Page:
The Incredible Crash Dummies (TV special)

The Incredible Crash Dummies is a 1993 animated television special. It was produced in 1993. In the United States, it originally aired on Fox Kids.[1] It was later repacked as a video to be sold with two of the Crash Dummy action figures (Ted and a "purple/gold" repainted Junkman) as well as a mail-in offer to order. Like the TV ad the series was based on the "You Could Learn a Lot from a Dummy" PSAs, episodes would have the characters announcing at the end "Don't you be a dummy, buckle your safety belts...and leave the crashing to us!" It was the first full-length television cartoon created using computer graphics.[2][3]

The Incredible Crash Dummies
GenreAnimated TV Special
Developed bySavage Steve Holland
Bill Kopp
Written bySavage Steve Holland
Bill Kopp
Directed byMark Mariutto
Voices ofJohn Stocker
Dan Hennessey
James Rankin
Michael Caruana
Lee MacDougall
Richard Binsley
Paul Haddad
Susan Roman
Theme music composerJim Morgan
Ray Parker
Tom Szczesniak
ComposerAcrobat Music
Country of originUnited States
Original languageEnglish
Executive producersMichael Hirsch
Patrick Loubert
Clive A. Smith
Larry Lamb
ProducersPam Lehn
Stephen Hodgins
AnimatorsMark Mariutto
Ron Pitts
EditorAl Maciulis
Running time22 minutes
Production companiesNelvana
Tyco Industries
Original release
NetworkFox Kids
ReleaseMay 1, 1993 (1993-05-01)



Dummyland is a fictional world inhabited only by living crash dummies. Many make a living testing cars, just like the real ones.

The story begins with crash dummy professor Dr. Zub has creating a new "uncrashable" prototype armor called the Torso 9000 and is testing it with the help of crash dummy Ted. Unfortunately the initial trial run goes awry and Ted's head is severed from his body. The following night however, Ted is accidentally replaced with the head of the evil Junkman, who can now harness the power of the Torso 9000 and manages to break free from the Crash Test facility.[4]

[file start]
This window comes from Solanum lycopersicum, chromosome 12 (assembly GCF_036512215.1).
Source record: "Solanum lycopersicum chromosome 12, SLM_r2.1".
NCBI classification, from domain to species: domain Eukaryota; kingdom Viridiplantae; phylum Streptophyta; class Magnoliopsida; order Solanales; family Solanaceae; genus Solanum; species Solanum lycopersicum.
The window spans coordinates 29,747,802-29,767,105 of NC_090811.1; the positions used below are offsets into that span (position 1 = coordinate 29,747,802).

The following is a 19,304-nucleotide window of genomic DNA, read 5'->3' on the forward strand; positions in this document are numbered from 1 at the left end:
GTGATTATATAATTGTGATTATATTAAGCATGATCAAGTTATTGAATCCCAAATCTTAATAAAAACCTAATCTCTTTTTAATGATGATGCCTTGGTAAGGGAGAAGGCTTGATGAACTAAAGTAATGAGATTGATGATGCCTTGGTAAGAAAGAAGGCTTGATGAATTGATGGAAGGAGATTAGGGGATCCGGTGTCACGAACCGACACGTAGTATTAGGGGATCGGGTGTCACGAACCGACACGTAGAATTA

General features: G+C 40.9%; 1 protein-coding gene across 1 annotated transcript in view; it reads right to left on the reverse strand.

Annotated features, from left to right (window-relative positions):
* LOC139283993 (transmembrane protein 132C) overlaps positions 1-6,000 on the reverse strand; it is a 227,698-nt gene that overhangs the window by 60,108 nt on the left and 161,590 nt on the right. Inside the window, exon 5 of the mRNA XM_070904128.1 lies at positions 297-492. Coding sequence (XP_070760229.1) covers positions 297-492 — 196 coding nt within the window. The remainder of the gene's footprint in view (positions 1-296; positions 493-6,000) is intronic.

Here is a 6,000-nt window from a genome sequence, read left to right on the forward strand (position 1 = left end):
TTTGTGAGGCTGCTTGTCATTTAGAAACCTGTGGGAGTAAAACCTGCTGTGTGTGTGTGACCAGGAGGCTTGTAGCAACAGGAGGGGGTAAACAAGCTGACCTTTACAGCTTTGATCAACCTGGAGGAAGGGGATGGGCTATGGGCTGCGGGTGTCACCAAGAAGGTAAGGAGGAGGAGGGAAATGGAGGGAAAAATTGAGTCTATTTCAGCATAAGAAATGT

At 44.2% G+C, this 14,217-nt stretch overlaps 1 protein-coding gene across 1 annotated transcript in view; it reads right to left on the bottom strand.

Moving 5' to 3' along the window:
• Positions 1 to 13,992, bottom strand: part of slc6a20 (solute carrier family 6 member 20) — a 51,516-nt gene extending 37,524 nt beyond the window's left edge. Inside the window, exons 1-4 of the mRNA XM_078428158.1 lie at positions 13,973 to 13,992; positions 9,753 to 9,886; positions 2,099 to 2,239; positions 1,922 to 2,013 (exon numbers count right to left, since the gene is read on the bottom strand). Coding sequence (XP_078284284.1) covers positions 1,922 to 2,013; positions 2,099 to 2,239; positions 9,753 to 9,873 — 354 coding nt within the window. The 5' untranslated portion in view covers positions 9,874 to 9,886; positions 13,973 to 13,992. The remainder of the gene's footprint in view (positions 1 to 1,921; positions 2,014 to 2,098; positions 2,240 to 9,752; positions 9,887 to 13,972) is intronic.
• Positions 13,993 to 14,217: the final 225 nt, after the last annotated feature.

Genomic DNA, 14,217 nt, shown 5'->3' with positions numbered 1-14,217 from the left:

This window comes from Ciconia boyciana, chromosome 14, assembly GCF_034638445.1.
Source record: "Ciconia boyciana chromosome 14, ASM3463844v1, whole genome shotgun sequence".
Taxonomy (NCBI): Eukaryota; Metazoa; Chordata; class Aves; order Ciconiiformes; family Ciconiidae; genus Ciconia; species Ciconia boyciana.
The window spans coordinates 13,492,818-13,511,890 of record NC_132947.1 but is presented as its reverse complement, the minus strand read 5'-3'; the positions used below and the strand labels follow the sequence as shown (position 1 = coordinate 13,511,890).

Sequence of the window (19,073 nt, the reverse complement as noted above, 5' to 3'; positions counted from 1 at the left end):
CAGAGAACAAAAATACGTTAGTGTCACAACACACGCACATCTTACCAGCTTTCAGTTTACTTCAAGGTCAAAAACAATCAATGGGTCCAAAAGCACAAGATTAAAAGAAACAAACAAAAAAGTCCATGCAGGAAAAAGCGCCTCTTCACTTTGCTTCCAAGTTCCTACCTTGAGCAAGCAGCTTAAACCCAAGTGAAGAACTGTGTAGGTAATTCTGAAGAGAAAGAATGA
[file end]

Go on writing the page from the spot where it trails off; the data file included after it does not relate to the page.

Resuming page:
Plotting to destroy the crash dummies, the Junkman sets up his base near an abandoned scrap heap and creates an army of killing machines out of spare car parts. When a valuable disc of information on the Torso 9000 is stolen, and finally Dr. Zub himself is kidnapped, heroes Slick & Spin step in to save the day.





Computer Hardware & Software


Silicon Graphics workstations were used in production utilizing Wavefront Technologie's modeling and animation software


  1. ^ Lenburg, Jeff (2009). The Encyclopedia of Animated Cartoons (3rd ed.). New York: Checkmark Books. p. 322. ISBN 978-0-8160-6600-1.
  2. ^ Cortada, James W. (November 3, 2005). The Digital Hand: Volume II: How Computers Changed the Work of American Financial, Telecommunications, Media, and Entertainment Industries. Oxford University Press. ISBN 0190290188. Retrieved 27 June 2019.
  3. ^ Baker, Christopher W. (1994). Computer illusion in film & TV, Volume 5. Alpha Books. p. 93. ISBN 1567614221.
  4. ^ "Cartoon Car Spotlight: Falling to Pieces over 'The Incredible Crash Dummies'". The News Wheel. 8 August 2017. Retrieved 27 June 2019.
  5. ^ Terrace, Vincent (February 12, 2013). Encyclopedia of Television Pilots, 1937-2012. McFarland. p. 138. ISBN 978-0786474455.